In our latest blog, Dr David Scott of the House of Commons 1640-1660 section looks at the extra-curricular activities of some Members of a supposedly puritan Parliament – at least according to newspaper reports… Sexual licence and parliamentary politics have always enjoyed an intimate relationship, and not even the great puritan preachers of the seventeenth century ( who regularly addressed assembled MPs in the adjacent … Continue reading Sex in the Long Parliament
With the palace of Westminster requiring a major restoration programme, and some people suggesting that Parliament should permanently relocate to a new home, Dr Paul Hunneyball of the Lords 1604-29 section considers some of the uses to which the old Palace was put 400 years ago… Since the 19th century, the palace of Westminster has been synonymous with Parliament – but that wasn’t always the … Continue reading Alternative uses for the palace of Westminster: the early 17th-century picture
In our latest blog, Dr Patrick Little of the House of Commons 1640-1660 section challenges one of the lingering stereotypes associated with the era of puritan rule… The fashion for wearing periwigs is commonly thought to have been brought into England by Charles II and his court after their return from the continent in 1660, but there is plenty of evidence to show that the … Continue reading Wigs on roundheads: puritans, peruques and powder under Oliver Cromwell
In the first of an occasional series, Dr Paul Hunneyball of the Lords 1604-29 section considers some of the unlikely-sounding posts held by MPs in the early seventeenth century… All published History of Parliament biographies, currently covering periods up to the nineteenth century, begin with a highly compressed digest of information about the life of the man in question. The first paragraph mostly contains genealogical … Continue reading Commission impossible? Deciphering job titles in History of Parliament biographies (part 1)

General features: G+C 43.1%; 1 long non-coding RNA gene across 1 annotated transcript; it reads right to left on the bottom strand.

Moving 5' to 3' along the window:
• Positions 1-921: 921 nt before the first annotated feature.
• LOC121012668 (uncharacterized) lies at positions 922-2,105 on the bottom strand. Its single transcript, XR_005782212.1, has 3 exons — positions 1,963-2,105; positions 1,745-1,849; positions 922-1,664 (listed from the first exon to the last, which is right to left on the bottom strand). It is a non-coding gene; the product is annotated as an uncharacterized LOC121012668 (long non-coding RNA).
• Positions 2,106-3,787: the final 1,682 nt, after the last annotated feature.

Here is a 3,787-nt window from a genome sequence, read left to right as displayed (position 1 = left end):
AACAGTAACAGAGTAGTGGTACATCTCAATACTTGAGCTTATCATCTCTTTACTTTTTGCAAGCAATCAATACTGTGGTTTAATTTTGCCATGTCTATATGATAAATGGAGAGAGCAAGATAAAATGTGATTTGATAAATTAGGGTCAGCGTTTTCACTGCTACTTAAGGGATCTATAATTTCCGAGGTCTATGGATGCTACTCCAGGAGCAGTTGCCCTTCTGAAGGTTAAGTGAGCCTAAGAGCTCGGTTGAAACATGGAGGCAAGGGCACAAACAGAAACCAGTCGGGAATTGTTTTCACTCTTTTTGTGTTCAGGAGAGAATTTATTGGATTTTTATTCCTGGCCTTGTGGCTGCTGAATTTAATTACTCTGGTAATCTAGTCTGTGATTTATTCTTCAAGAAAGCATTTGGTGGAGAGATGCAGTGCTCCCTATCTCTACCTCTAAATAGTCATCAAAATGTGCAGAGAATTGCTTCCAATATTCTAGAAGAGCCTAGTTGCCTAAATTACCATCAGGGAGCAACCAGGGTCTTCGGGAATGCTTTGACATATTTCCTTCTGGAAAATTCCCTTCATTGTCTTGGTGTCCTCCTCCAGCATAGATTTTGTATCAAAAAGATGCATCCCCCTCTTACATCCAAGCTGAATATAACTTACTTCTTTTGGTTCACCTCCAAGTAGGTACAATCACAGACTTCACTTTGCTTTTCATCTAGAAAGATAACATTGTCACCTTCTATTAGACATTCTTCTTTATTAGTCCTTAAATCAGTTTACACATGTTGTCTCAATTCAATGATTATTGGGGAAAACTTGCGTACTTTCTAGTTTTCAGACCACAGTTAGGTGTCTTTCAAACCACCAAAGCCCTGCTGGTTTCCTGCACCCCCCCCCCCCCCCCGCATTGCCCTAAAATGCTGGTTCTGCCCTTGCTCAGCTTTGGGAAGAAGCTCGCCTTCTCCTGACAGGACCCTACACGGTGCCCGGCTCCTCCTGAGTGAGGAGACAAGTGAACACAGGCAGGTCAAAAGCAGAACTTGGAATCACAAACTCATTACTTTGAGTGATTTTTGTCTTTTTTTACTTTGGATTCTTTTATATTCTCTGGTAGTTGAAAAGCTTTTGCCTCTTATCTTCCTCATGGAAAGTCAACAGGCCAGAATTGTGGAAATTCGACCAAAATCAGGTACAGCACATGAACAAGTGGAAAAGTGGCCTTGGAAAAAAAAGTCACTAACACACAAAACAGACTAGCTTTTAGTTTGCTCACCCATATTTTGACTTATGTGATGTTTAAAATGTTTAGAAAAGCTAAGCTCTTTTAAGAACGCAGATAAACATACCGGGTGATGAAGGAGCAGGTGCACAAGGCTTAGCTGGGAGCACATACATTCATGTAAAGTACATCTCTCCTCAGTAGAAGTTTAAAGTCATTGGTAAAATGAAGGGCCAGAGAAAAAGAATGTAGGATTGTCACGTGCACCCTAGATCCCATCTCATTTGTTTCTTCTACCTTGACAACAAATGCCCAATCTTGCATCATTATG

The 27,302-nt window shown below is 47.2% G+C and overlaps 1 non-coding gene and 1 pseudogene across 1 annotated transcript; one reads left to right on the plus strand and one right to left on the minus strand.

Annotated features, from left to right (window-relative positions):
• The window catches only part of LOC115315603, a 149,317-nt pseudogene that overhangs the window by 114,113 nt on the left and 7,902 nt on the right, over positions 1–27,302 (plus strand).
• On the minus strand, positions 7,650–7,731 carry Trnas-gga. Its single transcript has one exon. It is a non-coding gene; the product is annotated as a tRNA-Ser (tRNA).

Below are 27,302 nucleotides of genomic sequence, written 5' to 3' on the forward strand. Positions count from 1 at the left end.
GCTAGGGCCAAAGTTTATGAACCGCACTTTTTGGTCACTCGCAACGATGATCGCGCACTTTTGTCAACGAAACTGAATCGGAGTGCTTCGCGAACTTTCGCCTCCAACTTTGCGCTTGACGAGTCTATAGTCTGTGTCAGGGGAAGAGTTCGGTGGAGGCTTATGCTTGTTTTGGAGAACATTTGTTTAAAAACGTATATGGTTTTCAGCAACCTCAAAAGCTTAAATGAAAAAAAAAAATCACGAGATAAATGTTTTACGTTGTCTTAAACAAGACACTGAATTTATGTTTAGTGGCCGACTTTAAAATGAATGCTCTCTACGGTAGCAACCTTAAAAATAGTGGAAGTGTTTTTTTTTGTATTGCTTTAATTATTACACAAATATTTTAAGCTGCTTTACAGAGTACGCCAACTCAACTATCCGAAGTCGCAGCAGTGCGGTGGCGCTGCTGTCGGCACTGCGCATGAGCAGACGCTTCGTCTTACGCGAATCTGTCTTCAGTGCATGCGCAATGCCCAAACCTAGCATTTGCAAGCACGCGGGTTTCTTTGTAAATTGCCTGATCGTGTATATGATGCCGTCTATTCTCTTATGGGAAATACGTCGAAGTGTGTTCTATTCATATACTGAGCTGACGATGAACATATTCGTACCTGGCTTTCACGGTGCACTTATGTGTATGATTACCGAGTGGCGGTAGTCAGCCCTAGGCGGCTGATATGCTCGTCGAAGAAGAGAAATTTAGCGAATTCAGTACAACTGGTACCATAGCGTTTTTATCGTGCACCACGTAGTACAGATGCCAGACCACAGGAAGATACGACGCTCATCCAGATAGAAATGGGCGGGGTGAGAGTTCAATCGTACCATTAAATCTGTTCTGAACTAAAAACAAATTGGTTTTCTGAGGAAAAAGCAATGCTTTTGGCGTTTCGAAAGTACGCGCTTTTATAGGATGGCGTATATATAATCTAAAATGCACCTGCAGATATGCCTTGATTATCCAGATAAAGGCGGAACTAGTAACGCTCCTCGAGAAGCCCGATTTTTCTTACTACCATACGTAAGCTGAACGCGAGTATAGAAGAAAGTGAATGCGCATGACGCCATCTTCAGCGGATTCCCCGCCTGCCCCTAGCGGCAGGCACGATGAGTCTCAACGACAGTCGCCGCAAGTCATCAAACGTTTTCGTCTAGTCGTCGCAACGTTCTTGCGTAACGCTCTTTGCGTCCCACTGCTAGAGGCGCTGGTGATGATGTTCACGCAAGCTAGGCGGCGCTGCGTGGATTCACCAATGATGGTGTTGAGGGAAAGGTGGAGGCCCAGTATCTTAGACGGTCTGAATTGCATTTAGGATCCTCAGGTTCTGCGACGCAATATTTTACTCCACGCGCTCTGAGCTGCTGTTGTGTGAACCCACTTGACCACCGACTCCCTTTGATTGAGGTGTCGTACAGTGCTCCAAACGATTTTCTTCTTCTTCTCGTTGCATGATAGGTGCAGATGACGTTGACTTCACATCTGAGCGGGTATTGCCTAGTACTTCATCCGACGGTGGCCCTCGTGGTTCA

In our latest post, Dr Patrick Little of the House of Commons 1640-1660 section revisits the Parliament of 1659, which opened in such confusion that its membership was unclear and a stranger could sit undetected – with disquieting implications… On 8 February 1659 the journalist Gilbert Mabbott reported the latest developments in Parliament to Henry Cromwell, the lord deputy of Ireland based in Dublin. Among … Continue reading ‘A gentleman but stumbling in here!’: an impostor in Richard Cromwell’s Parliament
As History of Parliament staff prepare for their Christmas break, Dr Paul Hunneyball of the Lords 1604-29 section ponders the pleasures and pitfalls that might have awaited a Jacobean courtier 400 years ago… Tip 1: No partying on Christmas Day In the early 17th century, unlike today, 25 December was primarily a time for solemn religious observance. The entire royal household was expected to attend … Continue reading Top tips for Christmas at the Jacobean court
In the wake of recent events in America, Dr Paul Hunneyball of the Lords 1604-29 section considers the role of the judiciary in early Stuart political controversies… Much of the recent storm surrounding the appointment of Brett Kavanaugh as a judge in the United States Supreme Court was generated by allegations of sexual misconduct in his earlier life. However, the political partisanship which marked the … Continue reading The early Stuart judiciary – independent or subservient?